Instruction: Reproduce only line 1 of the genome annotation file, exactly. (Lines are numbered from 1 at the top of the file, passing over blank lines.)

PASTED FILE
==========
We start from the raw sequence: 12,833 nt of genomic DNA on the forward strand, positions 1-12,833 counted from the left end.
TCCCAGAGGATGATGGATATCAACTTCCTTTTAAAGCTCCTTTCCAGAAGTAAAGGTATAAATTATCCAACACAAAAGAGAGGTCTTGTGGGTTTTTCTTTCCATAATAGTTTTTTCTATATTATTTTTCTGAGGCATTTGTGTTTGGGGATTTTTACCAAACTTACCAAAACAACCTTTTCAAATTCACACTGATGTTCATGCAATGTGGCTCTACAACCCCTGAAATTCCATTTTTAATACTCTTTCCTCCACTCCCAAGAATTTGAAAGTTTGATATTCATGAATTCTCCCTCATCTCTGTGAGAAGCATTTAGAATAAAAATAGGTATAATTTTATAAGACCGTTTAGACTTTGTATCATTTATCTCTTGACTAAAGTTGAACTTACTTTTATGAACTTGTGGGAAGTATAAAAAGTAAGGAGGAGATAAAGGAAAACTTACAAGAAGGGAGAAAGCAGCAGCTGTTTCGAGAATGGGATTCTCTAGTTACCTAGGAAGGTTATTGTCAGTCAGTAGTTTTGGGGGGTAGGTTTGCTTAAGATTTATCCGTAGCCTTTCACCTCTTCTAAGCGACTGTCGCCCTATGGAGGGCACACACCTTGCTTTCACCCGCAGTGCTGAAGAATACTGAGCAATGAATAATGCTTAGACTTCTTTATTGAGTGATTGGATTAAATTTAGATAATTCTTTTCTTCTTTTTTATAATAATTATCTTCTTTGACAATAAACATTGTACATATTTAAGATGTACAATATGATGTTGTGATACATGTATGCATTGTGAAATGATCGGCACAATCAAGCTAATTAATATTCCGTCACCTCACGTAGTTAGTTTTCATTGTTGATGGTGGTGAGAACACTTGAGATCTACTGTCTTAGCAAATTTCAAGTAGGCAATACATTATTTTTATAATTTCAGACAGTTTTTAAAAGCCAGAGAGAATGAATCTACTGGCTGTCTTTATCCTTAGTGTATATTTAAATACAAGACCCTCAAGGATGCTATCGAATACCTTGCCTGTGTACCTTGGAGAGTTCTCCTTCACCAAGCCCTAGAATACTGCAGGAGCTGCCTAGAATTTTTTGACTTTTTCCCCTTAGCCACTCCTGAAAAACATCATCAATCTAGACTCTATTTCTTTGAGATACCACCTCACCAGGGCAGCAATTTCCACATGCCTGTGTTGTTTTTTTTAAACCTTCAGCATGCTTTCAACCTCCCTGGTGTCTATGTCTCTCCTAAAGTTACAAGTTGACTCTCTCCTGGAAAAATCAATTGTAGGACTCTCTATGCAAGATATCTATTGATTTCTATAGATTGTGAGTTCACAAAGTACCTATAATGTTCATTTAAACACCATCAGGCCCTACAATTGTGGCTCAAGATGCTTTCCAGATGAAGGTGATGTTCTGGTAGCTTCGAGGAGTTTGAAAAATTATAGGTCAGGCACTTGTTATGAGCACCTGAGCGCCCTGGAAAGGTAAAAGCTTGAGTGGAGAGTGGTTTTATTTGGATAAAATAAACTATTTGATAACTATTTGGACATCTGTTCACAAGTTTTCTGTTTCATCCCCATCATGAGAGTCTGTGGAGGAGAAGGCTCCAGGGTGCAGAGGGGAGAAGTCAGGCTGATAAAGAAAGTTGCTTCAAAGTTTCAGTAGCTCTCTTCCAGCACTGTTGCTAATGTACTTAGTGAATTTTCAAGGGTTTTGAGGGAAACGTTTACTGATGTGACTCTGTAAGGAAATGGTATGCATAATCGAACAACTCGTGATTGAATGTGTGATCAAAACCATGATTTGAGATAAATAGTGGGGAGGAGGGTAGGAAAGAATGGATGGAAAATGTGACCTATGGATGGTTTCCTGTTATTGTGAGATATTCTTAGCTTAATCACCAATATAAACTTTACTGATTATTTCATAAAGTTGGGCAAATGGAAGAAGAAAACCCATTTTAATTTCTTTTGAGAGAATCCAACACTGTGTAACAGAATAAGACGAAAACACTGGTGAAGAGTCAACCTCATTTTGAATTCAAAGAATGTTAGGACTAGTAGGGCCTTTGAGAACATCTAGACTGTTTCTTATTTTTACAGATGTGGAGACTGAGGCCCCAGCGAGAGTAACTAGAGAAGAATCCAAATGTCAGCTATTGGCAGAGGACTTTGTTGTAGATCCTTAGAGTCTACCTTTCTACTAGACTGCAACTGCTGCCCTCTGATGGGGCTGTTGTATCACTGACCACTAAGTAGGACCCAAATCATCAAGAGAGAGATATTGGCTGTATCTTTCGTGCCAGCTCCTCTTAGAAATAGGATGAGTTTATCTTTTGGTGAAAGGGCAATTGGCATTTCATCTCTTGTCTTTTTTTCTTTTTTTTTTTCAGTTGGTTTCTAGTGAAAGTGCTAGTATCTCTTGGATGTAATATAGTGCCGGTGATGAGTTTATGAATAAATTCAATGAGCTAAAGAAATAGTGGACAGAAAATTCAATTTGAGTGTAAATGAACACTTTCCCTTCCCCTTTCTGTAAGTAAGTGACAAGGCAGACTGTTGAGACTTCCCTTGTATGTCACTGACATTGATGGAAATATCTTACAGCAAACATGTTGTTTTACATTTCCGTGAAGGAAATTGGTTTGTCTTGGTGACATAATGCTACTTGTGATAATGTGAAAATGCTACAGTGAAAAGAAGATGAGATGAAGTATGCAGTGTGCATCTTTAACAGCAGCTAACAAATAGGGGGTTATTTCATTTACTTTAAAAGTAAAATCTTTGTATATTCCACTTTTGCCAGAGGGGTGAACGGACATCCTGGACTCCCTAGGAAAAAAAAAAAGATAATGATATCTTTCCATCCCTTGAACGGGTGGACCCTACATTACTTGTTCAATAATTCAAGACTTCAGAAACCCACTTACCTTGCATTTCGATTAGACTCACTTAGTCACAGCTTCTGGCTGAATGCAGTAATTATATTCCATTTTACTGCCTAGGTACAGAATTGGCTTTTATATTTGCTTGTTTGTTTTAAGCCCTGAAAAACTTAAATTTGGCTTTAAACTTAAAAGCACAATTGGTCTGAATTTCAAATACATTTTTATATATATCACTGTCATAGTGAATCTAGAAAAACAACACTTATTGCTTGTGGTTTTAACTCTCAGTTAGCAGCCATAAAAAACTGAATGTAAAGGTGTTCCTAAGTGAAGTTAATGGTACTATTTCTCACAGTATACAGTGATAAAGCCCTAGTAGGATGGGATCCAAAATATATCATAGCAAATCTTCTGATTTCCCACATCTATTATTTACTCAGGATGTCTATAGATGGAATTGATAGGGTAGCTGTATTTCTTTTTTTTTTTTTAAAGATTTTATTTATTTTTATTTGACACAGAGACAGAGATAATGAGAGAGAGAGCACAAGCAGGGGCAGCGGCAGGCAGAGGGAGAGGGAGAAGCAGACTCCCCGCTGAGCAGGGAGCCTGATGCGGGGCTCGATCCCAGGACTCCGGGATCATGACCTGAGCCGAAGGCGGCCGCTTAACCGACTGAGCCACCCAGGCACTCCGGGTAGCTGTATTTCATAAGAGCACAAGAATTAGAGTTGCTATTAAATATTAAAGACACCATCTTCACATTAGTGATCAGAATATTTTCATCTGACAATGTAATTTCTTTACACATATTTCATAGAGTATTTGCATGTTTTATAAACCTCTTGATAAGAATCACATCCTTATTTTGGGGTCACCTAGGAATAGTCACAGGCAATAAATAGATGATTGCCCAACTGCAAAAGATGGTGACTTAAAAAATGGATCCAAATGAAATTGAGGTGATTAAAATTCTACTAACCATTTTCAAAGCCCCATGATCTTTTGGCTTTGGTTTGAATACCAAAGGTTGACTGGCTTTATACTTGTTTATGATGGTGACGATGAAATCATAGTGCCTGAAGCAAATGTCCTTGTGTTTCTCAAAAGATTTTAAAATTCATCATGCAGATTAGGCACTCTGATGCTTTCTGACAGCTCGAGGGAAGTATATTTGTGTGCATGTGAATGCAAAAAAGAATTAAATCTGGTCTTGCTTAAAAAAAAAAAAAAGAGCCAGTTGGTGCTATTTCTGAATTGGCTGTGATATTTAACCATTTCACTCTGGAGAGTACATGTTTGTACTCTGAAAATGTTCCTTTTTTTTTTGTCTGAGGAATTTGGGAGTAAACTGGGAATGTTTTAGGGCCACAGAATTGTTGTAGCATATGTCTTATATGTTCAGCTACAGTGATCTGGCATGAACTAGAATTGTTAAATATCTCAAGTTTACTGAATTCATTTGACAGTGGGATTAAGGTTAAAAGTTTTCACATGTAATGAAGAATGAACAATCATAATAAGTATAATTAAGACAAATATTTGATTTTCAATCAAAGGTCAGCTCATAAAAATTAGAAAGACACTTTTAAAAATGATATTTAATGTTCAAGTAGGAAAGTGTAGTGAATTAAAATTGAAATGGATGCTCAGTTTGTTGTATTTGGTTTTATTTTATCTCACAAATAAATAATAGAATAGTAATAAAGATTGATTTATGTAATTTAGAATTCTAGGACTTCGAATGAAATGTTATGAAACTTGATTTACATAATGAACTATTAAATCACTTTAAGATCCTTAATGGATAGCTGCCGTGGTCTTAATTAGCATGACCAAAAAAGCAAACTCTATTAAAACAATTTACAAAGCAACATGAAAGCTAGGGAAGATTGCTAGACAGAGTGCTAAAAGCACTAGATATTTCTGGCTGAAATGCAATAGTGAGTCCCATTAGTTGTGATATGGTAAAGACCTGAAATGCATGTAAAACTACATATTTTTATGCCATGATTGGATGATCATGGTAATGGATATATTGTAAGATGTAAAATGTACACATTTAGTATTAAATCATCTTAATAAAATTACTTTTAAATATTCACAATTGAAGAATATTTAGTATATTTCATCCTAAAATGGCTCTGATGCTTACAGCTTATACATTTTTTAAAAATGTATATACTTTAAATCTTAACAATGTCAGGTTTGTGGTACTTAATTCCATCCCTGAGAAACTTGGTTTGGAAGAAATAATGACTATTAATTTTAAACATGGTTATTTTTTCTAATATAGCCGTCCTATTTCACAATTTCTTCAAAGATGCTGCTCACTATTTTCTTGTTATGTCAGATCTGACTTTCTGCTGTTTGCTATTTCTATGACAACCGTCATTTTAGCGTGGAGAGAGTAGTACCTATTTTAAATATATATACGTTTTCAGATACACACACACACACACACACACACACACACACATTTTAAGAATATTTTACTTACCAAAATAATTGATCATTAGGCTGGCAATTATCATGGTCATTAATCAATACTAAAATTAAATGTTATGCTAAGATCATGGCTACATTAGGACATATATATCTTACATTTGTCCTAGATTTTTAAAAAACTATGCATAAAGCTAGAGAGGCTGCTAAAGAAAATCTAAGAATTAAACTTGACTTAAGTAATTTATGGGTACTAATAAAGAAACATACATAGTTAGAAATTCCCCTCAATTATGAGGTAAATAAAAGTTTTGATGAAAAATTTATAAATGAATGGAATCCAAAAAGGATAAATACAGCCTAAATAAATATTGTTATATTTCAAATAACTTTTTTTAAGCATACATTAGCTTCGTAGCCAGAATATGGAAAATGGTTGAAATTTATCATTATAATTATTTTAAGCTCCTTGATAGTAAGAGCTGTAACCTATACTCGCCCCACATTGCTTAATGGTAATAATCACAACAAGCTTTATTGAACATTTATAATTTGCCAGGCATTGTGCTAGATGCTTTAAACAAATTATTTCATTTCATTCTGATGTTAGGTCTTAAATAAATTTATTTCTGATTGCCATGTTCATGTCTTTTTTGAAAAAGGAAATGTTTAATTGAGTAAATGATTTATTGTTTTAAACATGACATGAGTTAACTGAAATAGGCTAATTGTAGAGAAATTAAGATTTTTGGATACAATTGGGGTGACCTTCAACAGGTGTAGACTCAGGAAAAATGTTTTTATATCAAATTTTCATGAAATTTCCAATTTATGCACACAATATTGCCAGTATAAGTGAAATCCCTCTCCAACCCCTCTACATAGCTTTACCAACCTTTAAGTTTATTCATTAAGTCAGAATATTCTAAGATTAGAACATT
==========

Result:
We start from the raw sequence: 12,833 nt of genomic DNA on the forward strand, positions 1-12,833 counted from the left end.